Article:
Well, we've learned so much in the last 18 months. Certainly about the performing arts, but maybe more significantly about our community's passion and support for the performing arts. And the unwavering support. Even during a time where our stages were quiet, we continued to thrive in the support from our community. Financially and kind of spiritual support through what's been a tough period of time.

Paul Schofer:

What I really think is going to happen in the next few years is that that passion and interest in the performing arts is going to become something that takes us beyond where we were when this pandemic started. That people have really come to realize and appreciate how much they enjoy the live performing arts experiences. And particularly in Kansas City, how much there is, the breadth of opportunities. Not just at the Kauffman Center but beyond.

Paul Schofer:

And how much we should really, really feel special in Kansas City, to have this type of environment. And to have a venue like the Kauffman Center that communities around the world are envious of. And artists that have come here have asked, how is it that this community is so passionate about the arts, and selling out so many performances that, as artists who are across the country, they may be struggling in other communities, but they come here and it's a packed house.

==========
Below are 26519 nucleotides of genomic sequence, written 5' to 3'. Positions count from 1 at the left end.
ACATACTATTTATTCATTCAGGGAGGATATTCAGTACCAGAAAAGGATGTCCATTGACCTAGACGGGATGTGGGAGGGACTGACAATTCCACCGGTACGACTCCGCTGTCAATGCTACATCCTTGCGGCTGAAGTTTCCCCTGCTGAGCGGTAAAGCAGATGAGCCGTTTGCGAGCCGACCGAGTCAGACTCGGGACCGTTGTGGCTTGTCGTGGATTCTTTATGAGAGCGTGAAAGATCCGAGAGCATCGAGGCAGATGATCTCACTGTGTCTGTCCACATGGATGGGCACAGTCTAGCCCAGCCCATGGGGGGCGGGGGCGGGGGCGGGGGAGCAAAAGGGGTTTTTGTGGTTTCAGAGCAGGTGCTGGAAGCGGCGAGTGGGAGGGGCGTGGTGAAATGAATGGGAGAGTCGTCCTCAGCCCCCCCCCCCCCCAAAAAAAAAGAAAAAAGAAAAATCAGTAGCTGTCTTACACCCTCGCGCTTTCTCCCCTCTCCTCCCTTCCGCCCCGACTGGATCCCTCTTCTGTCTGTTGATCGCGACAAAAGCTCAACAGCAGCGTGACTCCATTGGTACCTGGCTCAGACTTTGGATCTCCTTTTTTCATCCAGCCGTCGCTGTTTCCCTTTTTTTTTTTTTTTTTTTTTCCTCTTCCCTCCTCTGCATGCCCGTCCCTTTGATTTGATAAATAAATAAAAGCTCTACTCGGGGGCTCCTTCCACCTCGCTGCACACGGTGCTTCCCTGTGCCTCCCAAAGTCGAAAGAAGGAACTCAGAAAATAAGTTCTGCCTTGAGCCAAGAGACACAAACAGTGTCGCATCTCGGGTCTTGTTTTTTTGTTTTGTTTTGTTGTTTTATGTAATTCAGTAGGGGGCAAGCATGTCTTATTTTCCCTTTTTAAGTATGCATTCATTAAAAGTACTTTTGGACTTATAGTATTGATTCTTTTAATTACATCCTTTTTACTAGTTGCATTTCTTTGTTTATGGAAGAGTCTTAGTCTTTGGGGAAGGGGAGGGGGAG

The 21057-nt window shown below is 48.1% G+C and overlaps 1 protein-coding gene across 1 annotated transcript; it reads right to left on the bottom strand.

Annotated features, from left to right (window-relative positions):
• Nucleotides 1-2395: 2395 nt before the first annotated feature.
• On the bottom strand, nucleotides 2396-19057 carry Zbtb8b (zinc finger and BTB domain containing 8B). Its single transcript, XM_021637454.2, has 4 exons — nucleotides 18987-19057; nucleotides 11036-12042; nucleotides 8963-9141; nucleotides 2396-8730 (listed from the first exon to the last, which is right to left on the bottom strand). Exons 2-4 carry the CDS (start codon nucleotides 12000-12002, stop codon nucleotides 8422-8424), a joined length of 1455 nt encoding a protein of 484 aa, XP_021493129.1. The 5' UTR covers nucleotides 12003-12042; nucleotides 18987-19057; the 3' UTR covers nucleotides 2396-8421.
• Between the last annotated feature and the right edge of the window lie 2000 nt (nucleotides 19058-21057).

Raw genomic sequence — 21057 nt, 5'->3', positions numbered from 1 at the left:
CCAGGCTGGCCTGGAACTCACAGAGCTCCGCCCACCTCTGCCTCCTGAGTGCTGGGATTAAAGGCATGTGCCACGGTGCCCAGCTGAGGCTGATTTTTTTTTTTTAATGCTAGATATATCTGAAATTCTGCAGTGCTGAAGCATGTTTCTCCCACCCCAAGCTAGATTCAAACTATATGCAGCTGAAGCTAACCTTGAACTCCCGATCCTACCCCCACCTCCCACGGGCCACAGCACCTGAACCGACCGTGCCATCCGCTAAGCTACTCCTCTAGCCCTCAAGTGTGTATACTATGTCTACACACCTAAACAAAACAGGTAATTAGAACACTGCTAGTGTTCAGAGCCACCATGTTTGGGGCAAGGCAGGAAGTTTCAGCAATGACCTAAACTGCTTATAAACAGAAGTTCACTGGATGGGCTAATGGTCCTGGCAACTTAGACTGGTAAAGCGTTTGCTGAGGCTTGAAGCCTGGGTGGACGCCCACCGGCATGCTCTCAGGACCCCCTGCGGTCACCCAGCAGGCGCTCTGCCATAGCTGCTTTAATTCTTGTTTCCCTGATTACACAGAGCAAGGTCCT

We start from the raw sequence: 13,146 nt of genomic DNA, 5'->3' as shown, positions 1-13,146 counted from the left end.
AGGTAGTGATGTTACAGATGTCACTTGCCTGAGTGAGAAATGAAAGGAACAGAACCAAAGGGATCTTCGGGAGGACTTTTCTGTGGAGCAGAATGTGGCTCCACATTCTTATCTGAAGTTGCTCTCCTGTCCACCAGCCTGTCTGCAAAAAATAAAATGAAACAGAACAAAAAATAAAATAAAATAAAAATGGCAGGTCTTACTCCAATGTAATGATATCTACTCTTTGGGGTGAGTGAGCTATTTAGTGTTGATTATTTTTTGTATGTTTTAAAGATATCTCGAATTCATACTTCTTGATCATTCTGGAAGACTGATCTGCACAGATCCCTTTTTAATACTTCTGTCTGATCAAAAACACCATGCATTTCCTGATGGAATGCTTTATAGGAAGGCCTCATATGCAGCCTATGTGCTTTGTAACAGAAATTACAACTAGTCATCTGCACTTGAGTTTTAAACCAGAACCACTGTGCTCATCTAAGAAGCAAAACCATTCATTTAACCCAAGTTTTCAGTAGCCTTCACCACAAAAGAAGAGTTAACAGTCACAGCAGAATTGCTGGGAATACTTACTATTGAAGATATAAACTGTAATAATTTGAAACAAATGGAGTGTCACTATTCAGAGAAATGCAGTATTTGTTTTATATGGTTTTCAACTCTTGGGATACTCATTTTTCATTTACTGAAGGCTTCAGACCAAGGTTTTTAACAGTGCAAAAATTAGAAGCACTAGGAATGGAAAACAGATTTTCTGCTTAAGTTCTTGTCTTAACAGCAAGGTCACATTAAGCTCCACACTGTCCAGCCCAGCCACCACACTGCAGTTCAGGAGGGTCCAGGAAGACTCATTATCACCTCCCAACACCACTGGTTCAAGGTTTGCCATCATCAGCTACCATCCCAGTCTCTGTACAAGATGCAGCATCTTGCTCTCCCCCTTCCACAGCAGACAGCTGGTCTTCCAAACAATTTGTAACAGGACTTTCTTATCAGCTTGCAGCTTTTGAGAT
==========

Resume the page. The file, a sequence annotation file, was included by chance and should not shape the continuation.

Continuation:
Paul Schofer:

Our staff, our patrons, our artists certainly are all very, very excited about getting back to the Kauffman Center. It's certainly in their DNA and they can't help themselves. So they're ready to provide live performing arts experiences once again. And I think our community has a lot to look forward to in the next several years.

Kelly Scanlon:

Paul, thank you so much for joining us today to talk about the history of the center, some of the new programs that you have, some of the traditional programs that you have, and just what it means to our community to have such a wonderful venue within our reach here. And you can go out to kauffmancenter.org, see a full lineup of the programming that you have coming up. Right?

Paul Schofer:

That's exactly right.

Kelly Scanlon:

Thank you so much. We really appreciate your time today.

Paul Schofer:

Kelly, thank you so much. It's been great being with you.

Joe Close:

This is Joe Close, president of Country Club Bank. Thank you to Paul Schofer for being our guest on this episode of Banking On KC. When we think about the world's greatest cities, their distinctive architecture and landmarks often come to mind. Certainly, the architectural masterpiece that is the Kauffman Center for the Performing Arts is a defining element of Kansas City's skyline, but it is much more than an aesthetic Marvel.

Joe Close:

The center's presence has helped foster investment and economic development downtown, near the crossroads arts district. And it has raised Kansas City's profile nationally and globally. And from its initial planning stages, the Kauffman Center was imagined as a place that belongs to the people of Kansas City. It has strived to be open, engaging, and welcoming to all, with the goal of enriching the lives of everyone in our community through extraordinary and diverse performing arts experiences.

Joe Close:

As such, the center stands as a benchmark for values that, like the artistic performances themselves, enrich us as a community. Thanks for tuning in this week. We're banking on you, Kansas City. Country Club Bank, member FDIC.